This is where my initial concern around “enough” becomes so significant. Am I enough? Am I too much? we ask of our lovers. Do we ask the same of our mothers? I remember Beloved, where we encounter the word “thick” to describe love. Like honey. The way it can be so cloying when it gets too close. Hard to stand the smell.

Eva seems to refuse too thick a love. This isn’t to say she is thin––hard, hardened, cold. She simply seems to know she never can be enough when Plum is asking for something she can no longer give. The body, especially, depletes. Eva nearly starts to ramble on this point. She has to “keep him out… A big man can’t be a baby wrapped up inside his mamma no more; he suffocate.” The vocabulary (wrapped, suffocate) is one of runaway closeness, a smothering. We normally associate that smothering with mother––“over-mothering.” Here, we somehow witness its transformation into the reverse; although Eva worries about Plum’s suffocation, in reality, she is also being stifled by him.

The opposite of this suffocating closeness would be independence. The room to grow alone. But there’s no “space… not in my womb” for that growth, since Plum is already “growed.” While Plum continues to want to fuse, both mother and son remain in freefall. So Eva steps away, thereby asserting both of their autonomies by rejecting not Plum himself or their mutual and endless connection but rather, the erosion of her son and that same relationship.


We would be remiss not to look at what is missing from this part of the text, trying to find meaning in what is purposefully left out. To do so, we can start at the most literal, historical level presented, zooming out a bit.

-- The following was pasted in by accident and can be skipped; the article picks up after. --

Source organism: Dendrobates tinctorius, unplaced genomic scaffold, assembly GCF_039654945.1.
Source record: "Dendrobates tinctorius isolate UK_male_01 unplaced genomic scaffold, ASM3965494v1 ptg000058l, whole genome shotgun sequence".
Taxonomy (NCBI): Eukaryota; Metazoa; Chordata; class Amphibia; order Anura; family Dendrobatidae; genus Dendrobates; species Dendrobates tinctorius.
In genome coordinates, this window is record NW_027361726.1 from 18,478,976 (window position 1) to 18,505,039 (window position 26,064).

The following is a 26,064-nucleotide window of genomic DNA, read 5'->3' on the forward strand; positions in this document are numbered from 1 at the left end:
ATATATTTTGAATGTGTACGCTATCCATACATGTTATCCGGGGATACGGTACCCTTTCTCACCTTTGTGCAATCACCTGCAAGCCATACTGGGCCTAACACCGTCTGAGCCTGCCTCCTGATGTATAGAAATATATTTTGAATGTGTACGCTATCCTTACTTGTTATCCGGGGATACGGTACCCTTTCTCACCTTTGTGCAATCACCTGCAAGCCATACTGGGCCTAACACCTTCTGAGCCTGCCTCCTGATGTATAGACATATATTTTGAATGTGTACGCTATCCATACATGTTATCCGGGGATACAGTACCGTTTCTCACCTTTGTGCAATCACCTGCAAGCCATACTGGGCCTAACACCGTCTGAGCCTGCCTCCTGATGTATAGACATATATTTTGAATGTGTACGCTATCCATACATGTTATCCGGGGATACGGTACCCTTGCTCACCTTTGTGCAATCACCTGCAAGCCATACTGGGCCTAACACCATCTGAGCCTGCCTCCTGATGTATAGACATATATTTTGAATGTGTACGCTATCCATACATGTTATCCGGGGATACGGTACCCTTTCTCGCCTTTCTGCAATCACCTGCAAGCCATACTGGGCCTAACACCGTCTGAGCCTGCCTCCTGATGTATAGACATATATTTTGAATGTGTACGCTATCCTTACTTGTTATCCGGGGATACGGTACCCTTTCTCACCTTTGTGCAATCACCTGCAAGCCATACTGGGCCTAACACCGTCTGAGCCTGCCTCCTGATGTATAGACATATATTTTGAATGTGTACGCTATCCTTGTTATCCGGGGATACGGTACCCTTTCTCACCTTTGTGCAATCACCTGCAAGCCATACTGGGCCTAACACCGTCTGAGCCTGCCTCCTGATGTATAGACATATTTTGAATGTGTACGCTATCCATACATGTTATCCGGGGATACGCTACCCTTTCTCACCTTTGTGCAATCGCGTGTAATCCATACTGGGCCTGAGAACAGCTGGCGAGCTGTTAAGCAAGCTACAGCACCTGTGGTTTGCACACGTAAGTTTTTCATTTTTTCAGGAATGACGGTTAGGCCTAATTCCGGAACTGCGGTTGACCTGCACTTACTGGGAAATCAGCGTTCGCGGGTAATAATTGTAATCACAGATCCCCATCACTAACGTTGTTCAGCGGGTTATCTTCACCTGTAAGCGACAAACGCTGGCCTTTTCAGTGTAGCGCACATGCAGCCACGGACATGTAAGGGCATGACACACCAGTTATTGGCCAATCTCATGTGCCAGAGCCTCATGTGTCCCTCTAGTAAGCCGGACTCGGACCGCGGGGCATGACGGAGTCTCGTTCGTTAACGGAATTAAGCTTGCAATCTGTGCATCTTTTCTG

Plum is a young man who has returned from war. We can be sympathetic for that, for the double trauma he has experienced––as a black man serving in World War I and then re-entering a segregated, albeit civilian, society. This re-entry should be another fusion, a coming home. Instead, it seems foreign and increasingly painful, and Plum develops an addiction to alcohol and heroin. They would not have used the term PTSD in 1921, but they might have used “shell shocked.” About the idea that Plum seriously longs for another kind of re-entry, into Eva’s womb, we may initially squirm and similarly pass it off as pathological, as with addiction.

But a diagnosis of this sort would be contrapuntal. Morrison does not medicalize Plum’s experience. Rather, the passage normalizes Plum’s desire and his suffering by avoiding those kinds of labels. It does this while still remaining firm in its final assertion that what Plum is experiencing cannot continue. In the same stroke, by refusing to label Plum, it also does not label Eva, and does not cast an essentializing moral judgment upon Eva for burning her son.

We might ask whether Eva is guilty (“immoral”), but since the text does not indicate it is important to contemplate such a verdict, a more interesting question might be whether Eva herself feels she is guilty. She weeps, and we certainly trust her tears. The passage is self-aware: it notes this might be “apology or explanation.” The monologue can become Eva’s justification. But that last, throwaway addendum––“just by way of neatness”––is key. Apologies or explanations are also a kind of tidying, a cleaning up. Eva remains outside the realms of that kind of justification; she does not need to give grounds for her action. So if we let it, this can remain the relational mess that Eva understands and does not feel the need to make intelligible to others, only continue to find clarity in within herself.

Remember, though, that there are two voices here. And if there are two mouths, there are probably two ears. So perhaps Plum is listening too. As Eva pours the fuel oil over Plum’s body, maybe the slick of the kerosene comes as a rush of relief, also hot licks. Oh, you understand. Oh, you too. I hope so.


You’ll always be my baby. It’s a strange phrase, one that my parents tend to remind me in sing-song––syrupy, sentimental, precisely fitting. It’s just how Eva’s muse concludes. “Sweet Plum. My baby boy.” He always will be.

As my ninety-two year old grandmother said on the phone today, after the nor’easter passed and gave way to blue, in a nugget of truth so nonchalant I rushed to write it down so as not to forget:

You find yourself at the end of your life in the same place you began.